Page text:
Open Access
Li, Haifeng
Graduate Program:
Electrical Engineering
Doctor of Philosophy
Document Type:
Date of Defense:
February 25, 2011
Committee Members:
  • Zhiwen Liu, Dissertation Advisor
  • Zhiwen Liu, Committee Chair
  • Qiming Zhang, Committee Member
  • Shizhuo Yin, Committee Member
  • Siyang Zheng, Committee Member
  • William Kenneth Jenkins, Committee Member
  • Nanoprobes
  • Nonlinear optics
  • Ultrafast optics
  • Pulse measurement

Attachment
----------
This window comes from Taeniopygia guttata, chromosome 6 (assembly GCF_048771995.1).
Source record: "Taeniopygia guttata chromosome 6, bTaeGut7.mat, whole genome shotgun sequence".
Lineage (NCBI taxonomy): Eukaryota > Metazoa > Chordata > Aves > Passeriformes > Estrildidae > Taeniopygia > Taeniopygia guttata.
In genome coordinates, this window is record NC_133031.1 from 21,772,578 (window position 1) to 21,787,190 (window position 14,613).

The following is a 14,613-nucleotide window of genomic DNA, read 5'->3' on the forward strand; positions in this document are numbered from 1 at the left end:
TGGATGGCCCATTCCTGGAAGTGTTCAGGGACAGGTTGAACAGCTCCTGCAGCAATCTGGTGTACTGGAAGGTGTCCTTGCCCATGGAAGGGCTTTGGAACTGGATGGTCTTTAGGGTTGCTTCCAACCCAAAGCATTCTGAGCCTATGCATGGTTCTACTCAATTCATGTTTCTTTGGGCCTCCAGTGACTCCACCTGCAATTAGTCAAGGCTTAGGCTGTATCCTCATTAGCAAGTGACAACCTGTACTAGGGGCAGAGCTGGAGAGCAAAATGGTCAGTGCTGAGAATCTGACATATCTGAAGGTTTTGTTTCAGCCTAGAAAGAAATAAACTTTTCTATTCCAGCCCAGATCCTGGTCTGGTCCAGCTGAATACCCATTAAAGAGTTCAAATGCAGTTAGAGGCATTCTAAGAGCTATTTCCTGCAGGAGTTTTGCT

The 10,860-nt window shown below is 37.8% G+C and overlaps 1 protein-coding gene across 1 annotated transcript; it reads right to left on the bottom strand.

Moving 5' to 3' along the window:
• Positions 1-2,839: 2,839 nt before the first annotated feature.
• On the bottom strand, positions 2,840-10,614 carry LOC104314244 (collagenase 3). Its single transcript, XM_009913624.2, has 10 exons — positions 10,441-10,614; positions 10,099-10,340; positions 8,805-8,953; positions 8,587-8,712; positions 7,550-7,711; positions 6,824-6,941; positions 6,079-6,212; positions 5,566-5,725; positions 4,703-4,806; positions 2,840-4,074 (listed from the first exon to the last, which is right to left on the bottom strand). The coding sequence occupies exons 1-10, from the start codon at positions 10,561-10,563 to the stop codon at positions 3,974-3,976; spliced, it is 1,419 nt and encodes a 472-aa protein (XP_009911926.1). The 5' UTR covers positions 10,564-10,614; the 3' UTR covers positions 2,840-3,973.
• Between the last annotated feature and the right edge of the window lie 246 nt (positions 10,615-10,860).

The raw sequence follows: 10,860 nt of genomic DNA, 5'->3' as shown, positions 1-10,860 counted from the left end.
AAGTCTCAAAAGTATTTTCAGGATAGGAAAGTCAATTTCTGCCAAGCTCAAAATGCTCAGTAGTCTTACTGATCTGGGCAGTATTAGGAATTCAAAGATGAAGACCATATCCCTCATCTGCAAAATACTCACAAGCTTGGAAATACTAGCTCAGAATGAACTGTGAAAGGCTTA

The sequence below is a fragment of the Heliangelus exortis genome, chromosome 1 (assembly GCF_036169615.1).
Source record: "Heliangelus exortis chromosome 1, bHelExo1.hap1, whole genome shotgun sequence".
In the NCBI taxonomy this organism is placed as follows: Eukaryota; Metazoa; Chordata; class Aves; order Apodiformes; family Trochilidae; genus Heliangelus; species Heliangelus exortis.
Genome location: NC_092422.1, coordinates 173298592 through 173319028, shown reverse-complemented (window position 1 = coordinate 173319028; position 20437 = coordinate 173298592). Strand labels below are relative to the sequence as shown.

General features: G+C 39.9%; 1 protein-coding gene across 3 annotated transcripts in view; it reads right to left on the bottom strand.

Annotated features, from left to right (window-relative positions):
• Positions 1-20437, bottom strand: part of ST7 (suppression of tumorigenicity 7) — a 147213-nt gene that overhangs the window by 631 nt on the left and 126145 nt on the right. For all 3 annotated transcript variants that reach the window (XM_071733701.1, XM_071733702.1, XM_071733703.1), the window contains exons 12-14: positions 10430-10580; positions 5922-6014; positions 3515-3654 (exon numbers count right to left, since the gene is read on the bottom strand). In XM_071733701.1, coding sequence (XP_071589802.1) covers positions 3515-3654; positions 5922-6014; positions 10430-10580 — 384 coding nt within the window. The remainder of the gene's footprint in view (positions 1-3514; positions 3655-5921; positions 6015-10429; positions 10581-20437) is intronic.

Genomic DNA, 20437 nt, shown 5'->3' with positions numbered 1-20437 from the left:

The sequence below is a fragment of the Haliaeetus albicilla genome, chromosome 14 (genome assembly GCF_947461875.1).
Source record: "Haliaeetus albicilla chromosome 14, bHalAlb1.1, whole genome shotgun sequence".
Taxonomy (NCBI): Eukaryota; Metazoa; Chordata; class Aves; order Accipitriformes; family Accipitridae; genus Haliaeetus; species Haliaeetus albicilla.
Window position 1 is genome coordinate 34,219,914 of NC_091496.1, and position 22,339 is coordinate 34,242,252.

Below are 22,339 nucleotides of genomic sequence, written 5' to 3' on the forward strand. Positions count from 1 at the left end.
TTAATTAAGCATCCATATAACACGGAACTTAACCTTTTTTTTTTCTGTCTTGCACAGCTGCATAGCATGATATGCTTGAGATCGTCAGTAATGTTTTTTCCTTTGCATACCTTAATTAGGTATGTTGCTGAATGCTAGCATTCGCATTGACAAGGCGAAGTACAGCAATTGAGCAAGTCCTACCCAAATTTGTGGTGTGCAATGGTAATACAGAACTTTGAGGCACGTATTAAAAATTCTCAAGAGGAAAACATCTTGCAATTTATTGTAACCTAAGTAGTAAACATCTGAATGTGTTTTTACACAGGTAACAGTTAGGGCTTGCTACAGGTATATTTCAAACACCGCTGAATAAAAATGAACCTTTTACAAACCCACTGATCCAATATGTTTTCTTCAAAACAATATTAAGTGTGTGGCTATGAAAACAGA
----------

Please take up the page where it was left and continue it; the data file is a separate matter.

With the rapid development of ultrafast optics and nanophotonics, it is crucial to measure the spatiotemporal evolution of an ultrafast optical near field in nanometer spatial and femtosecond temporal resolution with minimal perturbation. Although near-field scanning optical microscopy (NSOM) can achieve nanoscale spatial resolution and various ultrashort pulse diagnostic tools can characterize femtosecond laser pulses, yet such capability to non-invasively characterize the nanoscale characteristics of femtosecond pulses in all three spatial dimensions remains elusive. In this dissertation, we developed different types of nonlinear optical probes to characterize ultrashort optical pulses. The nonlinear optical probe is composed of three parts, a silica fiber taper, a single nanowire bonded to the end of the fiber and nonlinear nanoparticles attached on the tip of the nanowire. The optical fiber taper can be readily mounted on a mechanical stage and served as a macroscopic interface for handling and positioning control. The single nanowire bridges the dimension gap between the nanocrystals and the fiber taper, and is critical for achieving large aspect ratio and hence minimizing optical scattering and perturbation. The nonlinear nanoparticles give rise to its capability to characterize ultrashort optical pulses. The unique fusion of nanoscale and nonlinear features in developed nonlinear optical probes provides the ability of probing ultrafast optical field in complex 3D micro- and nano- structures. The demonstration of such ability is crucial for understanding the interaction of ultrafast optical fields and nanoscale systems. The fabrication processes of the nonlinear optical probes are illustrated in detail and the optical properties of the probes are investigated. Two different types of nonlinear optical probes, two-photon fluorescent nanoprobes and Second HARmonic nanoProbes (SHARP), are fabricated. Interferometric autocorrelation measurements near the focal point of an objective through two-photon fluorescent nanoprobes are presented. By replacing the two-photon fluorescent nanoparticles with second harmonic nanocrystals on the tip of optical nanoprobes, more advanced pulse characterization technique, frequency resolved optical gating (FROG), can be applied and detailed pulse profile information, including both amplitude and phase profiles, can be retrieved. The spatial resolution of SHARP is limited by the size of the nanocrystal on the tip. By employing auxiliary focused ion beam (FIB) nanomilling technique, we also fabricated SHARP containing only a single nonlinear nanocrystal. Pulse characterization near the focal point of a high numerical aperture objective by using the SHARP is demonstrated. Furthermore, ultrashort optical pulse characterization results in complex micro- or nano-structures, such as in the core region of a hollow-core photonics crystal fiber, based on collinear second harmonic generation-frequency resolved optical gating (SHG-FROG) measurements are presented. Last but not the least, preliminary ultrashort optical pulse characterization capability of the SHARP in turbid medium (diluted milk) is investigated.